We have looked at 6 different ways in which the Greek word αἰων is used in the New Testament. The idea, strongly propagated by A.E.Knoch and accepted blindly by many others (in the past, myself included), that αἰων can or should be translated consistently by the word eon (or age) is totally untenable. The very idea that any Greek or Hebrew word should always be translated by the same word in English (or any other language) is contrary to every principle of language. The Greek word αἰων is used in the NT to translate the Hebrew word olam, and based on the various meanings of olam I make the following suggestions:

Conclusion

These changes in translation have two main consequences:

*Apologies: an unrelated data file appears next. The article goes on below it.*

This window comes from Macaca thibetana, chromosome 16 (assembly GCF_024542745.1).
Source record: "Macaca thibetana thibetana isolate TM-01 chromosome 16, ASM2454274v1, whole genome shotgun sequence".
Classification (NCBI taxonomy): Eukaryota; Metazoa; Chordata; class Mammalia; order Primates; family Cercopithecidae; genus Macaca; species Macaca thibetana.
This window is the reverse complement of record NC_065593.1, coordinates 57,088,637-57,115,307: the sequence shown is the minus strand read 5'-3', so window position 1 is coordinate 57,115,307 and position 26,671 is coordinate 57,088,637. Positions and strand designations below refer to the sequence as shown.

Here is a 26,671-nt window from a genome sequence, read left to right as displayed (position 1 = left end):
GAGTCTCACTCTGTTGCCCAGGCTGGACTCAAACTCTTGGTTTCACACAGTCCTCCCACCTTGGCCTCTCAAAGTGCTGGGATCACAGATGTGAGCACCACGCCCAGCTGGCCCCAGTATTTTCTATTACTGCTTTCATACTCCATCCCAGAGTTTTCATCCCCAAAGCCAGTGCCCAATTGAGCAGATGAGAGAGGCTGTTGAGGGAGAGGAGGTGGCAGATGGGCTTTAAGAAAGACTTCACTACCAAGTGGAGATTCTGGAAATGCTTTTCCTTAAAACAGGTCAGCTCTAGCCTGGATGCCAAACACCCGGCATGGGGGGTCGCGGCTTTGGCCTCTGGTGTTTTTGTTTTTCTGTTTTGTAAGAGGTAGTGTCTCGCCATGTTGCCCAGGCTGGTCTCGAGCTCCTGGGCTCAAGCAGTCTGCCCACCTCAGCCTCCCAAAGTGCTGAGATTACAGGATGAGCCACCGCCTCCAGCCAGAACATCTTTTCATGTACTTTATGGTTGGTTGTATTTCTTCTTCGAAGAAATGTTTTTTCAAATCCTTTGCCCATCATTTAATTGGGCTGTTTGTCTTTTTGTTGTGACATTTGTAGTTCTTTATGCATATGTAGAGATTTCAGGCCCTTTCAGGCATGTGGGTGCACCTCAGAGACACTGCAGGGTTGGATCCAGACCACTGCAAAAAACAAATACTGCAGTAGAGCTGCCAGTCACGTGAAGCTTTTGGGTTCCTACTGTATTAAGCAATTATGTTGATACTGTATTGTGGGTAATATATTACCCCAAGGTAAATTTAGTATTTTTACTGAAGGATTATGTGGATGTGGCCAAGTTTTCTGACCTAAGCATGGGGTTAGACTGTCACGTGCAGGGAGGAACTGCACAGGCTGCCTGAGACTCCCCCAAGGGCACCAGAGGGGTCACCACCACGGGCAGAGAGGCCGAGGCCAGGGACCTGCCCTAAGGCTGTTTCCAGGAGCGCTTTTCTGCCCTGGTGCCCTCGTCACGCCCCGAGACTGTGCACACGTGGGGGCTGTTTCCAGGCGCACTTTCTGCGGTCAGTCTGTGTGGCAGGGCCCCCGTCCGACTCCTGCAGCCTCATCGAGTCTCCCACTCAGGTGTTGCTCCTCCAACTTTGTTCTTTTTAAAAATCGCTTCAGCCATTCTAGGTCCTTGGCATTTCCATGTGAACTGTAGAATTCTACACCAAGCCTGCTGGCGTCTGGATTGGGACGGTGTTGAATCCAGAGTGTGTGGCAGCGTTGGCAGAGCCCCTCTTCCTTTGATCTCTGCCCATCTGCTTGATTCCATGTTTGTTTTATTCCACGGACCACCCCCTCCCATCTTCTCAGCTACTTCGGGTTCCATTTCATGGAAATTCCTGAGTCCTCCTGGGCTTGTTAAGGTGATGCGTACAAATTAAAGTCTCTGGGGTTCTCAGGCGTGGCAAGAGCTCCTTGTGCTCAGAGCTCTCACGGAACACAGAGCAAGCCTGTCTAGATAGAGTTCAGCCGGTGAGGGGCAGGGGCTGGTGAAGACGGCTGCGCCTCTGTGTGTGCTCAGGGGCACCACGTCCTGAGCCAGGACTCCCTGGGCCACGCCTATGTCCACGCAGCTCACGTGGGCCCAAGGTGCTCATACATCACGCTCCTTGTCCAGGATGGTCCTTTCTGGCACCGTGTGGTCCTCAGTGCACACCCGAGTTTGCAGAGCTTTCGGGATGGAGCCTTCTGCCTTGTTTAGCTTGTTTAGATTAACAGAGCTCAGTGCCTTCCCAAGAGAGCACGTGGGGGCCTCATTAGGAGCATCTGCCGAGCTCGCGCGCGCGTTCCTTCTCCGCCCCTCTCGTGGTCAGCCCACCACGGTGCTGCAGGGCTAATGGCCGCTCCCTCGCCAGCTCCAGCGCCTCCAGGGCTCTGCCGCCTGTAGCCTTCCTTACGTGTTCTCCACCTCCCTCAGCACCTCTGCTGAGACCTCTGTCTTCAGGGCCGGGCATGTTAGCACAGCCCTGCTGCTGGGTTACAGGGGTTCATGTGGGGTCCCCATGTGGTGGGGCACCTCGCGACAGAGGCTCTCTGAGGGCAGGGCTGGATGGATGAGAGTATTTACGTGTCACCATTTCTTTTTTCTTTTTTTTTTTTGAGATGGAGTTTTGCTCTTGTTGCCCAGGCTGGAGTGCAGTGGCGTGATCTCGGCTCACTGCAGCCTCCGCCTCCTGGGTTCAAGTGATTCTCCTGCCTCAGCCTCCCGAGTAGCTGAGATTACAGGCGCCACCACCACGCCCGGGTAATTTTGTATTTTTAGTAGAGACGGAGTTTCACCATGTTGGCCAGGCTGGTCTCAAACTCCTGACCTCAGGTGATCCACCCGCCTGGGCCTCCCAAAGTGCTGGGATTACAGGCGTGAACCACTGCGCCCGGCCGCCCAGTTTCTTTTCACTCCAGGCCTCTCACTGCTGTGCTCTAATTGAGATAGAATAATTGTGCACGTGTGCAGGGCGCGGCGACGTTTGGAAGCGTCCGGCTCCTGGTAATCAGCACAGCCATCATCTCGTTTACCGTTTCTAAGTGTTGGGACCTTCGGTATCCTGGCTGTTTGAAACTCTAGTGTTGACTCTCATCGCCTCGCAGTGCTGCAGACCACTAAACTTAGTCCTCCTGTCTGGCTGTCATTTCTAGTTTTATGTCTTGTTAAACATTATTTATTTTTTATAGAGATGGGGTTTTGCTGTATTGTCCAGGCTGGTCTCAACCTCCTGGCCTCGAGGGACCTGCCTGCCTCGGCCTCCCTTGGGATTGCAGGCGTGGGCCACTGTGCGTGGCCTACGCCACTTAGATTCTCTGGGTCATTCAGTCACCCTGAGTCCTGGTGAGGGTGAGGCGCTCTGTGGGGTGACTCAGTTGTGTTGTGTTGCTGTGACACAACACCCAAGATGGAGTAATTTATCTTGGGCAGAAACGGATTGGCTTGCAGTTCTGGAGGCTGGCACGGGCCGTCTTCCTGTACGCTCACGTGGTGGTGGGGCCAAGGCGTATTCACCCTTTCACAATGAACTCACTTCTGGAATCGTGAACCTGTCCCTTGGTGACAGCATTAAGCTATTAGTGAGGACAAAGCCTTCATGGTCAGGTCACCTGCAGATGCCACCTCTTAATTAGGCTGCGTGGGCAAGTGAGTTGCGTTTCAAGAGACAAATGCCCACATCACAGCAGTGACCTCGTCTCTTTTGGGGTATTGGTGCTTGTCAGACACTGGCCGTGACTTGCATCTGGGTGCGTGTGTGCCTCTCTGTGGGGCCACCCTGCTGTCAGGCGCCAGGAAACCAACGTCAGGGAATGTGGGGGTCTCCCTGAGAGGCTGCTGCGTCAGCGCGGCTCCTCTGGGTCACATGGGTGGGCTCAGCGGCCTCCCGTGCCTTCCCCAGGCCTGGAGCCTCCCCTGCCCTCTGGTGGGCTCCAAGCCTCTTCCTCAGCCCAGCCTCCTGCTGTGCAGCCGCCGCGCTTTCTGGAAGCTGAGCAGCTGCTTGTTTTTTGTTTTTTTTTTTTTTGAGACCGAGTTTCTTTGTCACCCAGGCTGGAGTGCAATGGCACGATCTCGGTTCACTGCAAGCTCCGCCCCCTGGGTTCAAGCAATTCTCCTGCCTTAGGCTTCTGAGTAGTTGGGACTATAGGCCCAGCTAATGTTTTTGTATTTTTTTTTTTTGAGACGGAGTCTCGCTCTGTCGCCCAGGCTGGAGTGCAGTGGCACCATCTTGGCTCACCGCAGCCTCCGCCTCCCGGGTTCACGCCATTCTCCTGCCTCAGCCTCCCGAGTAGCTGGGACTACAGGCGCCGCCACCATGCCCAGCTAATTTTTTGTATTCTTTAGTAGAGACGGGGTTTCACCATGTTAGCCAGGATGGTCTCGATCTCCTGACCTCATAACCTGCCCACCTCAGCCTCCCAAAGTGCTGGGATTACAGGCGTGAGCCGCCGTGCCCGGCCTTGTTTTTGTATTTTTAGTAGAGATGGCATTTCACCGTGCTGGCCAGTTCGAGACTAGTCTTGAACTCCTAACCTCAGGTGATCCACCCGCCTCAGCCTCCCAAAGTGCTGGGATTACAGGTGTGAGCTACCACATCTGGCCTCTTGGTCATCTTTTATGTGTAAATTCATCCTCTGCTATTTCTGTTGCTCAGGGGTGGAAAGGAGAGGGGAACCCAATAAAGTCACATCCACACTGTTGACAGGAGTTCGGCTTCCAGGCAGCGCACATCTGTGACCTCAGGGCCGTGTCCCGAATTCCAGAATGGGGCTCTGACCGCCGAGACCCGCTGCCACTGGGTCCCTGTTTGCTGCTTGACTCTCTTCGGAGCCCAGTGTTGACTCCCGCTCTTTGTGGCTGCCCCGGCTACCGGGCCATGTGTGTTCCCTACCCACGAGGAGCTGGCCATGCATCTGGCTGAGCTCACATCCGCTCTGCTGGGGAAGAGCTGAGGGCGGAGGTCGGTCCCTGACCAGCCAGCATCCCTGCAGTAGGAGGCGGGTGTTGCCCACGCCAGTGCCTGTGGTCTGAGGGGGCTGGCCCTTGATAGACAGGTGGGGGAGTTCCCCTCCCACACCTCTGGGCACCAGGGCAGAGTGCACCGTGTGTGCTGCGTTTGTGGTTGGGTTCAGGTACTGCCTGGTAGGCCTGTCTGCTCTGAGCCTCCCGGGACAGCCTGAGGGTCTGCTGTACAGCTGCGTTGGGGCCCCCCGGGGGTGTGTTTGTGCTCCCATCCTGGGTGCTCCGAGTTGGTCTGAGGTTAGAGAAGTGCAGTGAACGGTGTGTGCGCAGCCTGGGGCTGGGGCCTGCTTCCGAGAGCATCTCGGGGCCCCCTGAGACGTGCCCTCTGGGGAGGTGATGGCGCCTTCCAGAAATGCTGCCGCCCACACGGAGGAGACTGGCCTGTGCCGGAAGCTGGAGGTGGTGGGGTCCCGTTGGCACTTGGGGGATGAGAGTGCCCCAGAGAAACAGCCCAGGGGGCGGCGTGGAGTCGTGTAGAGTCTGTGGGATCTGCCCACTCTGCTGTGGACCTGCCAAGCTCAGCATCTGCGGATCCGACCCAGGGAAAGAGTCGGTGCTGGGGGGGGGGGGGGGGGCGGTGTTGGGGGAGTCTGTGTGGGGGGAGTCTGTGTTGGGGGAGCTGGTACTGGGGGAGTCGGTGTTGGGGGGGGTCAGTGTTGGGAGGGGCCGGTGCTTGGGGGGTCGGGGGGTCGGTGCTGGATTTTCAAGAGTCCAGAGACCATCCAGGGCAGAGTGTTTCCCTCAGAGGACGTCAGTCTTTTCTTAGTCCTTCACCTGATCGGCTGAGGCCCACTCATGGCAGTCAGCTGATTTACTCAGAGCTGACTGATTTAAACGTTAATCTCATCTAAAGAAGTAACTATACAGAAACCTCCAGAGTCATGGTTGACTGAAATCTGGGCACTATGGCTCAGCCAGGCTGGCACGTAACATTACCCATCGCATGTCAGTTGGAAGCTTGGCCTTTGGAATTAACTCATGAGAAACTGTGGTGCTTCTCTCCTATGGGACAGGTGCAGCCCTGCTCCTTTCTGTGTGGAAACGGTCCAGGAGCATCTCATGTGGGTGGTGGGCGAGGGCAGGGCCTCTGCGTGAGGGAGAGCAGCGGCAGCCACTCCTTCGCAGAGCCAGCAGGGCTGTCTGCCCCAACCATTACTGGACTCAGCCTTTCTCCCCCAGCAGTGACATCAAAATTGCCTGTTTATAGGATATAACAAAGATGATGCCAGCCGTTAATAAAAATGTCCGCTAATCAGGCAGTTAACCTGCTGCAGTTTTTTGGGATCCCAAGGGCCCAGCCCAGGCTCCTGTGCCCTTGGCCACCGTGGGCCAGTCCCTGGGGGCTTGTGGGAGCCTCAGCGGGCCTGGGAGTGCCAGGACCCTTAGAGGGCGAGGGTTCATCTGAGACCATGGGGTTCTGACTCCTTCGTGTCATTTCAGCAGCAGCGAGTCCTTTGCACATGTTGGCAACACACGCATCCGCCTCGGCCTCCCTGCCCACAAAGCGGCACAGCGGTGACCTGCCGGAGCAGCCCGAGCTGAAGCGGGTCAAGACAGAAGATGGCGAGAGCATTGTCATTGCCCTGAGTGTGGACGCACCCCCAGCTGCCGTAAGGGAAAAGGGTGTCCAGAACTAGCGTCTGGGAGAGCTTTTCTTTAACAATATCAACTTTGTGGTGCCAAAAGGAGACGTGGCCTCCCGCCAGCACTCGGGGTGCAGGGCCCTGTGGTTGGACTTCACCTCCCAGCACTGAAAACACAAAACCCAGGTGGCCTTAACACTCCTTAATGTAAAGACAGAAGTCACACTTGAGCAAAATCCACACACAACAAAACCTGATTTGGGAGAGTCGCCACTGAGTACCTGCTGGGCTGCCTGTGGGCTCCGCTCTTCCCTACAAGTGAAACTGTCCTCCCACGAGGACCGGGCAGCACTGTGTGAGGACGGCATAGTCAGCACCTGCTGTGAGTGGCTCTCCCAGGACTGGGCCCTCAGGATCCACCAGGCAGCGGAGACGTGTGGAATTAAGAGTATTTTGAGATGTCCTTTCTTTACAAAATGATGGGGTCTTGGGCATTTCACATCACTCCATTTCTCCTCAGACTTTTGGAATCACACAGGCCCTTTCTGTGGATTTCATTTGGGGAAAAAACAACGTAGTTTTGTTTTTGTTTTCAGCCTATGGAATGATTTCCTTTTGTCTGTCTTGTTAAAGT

1. The phrases traditionally translated for ever (and ever) and eternal are indefinite in length and may be limited or unlimited according to their context.
  2. When Jesus spoke about the αἰων to come, I believe that he was speaking about the world / life to come rather than a future age to come on earth. Likewise, when he spoke about this αἰων he was speaking about this world / life rather than this age.